My earliest childhood memories are like lightning bolts, appearing quickly in my mind before fading away in silent thought. The earliest memory I have is of my little, tiny hand reaching out to pet a goat in the middle of what I can only describe to be an “open” petting zoo.

 

Second to that, but first in my heart, I remember my mom sitting at a table, sewing a new outfit on my little Drowsy Doll. I can remember walking up to her, my head barely high enough to see what she was doing, and watching her cut up and sew an old purple shirt onto my little Drowsy. She carefully and lovingly stitched this outfit onto my dearest toy, making it more than just my favorite toy, but my favorite early memory. To make it sweeter still, the purple shirt that my mom had sewn onto my darling baby doll had belonged to my father.

 

I think I may have been born with my little Drowsy Doll in my hands, because I don’t remember the moment I got him. Shocking, yes, but you’ll understand why when I tell you this little baby had no hair! Before he was mine, my mom had her. She explained to me that the reason this small toy had no hair was because when my mom was a girl, she used to walk around the house, carrying little Drowsy by the hair until it all fell out.

 

So as I grew up with little Drowsy, he looked like a boy to me. How I loved his bald little head. I used to snuggle with him in the hot Texas heat and press his tiny, bald, cool head to my cheek for some relief from the smoldering air. I loved his tiny fingers and hands, and used to hold and play with them all the time, to the point where his fingers began to crack and become so fragile they looked like they could fall off at any moment.

 

As a child, I was rather impulsive, and if something was about to break, I would usually just end up breaking it for the satisfaction of pulling something off a toy. I took the head off countless Barbie dolls and broke almost everything I had as a child. My little Drowsy meant so much to me that instead of ripping off his fingers, I would hold his tiny hand in mine and wish that his fingers would stay on forever.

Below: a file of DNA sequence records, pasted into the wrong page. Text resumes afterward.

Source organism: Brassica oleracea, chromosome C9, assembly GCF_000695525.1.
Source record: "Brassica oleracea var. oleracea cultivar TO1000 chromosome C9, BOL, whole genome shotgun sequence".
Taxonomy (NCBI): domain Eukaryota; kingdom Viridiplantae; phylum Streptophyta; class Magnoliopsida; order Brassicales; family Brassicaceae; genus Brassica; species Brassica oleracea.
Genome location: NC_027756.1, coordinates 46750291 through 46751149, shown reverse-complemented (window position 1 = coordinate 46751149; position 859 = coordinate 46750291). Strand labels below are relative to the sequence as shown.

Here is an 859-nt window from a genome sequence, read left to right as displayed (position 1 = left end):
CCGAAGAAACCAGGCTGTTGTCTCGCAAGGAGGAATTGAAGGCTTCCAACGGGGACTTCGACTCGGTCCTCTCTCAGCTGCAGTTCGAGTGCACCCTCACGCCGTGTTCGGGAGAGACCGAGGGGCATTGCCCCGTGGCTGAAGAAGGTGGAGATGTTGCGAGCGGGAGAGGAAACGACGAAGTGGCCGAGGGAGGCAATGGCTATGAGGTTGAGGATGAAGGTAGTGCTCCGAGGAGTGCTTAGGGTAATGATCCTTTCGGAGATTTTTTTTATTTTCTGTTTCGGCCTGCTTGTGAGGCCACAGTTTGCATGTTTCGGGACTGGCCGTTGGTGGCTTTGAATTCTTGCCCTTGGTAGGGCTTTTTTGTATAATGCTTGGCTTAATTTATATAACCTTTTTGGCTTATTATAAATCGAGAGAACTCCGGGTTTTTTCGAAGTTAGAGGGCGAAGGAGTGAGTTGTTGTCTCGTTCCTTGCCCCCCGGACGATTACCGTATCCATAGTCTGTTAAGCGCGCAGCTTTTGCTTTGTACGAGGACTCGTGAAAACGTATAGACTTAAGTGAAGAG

This fragile little Drowsy Doll that had undergone years of play, a few decades even, was so fragile that it seemed he would disintegrate if you even gently held him in your arms. I played with him, he went everywhere with me, and he never broke.

 

My sweet Drowsy Doll was the first thing I had ever truly cared for. I snuggled with him as I fell asleep at night. I carried him around by the arm wherever I went. We watched movies together and ate together. I was so in love with this delicate doll that I watched him and kept him with me throughout almost all my early days to ensure nothing would happen to him.

 

Drowsy was my first friend. He didn’t talk. He had just quietly lain in my arms as I rocked him back and forth, singing to my little baby even though I was just a child myself.

 

Today, my little Drowsy sits in my basement, a small amount of dirt caked into his little purple outfit. He hasn’t had playtime in a little over a decade, he has just loyally lain in silence with the many memories he’s been a part of. My childhood heart rests down there with him as he quietly waits for his next loving playmate to pick him up and hold him as closely as I once held him in my earliest memories.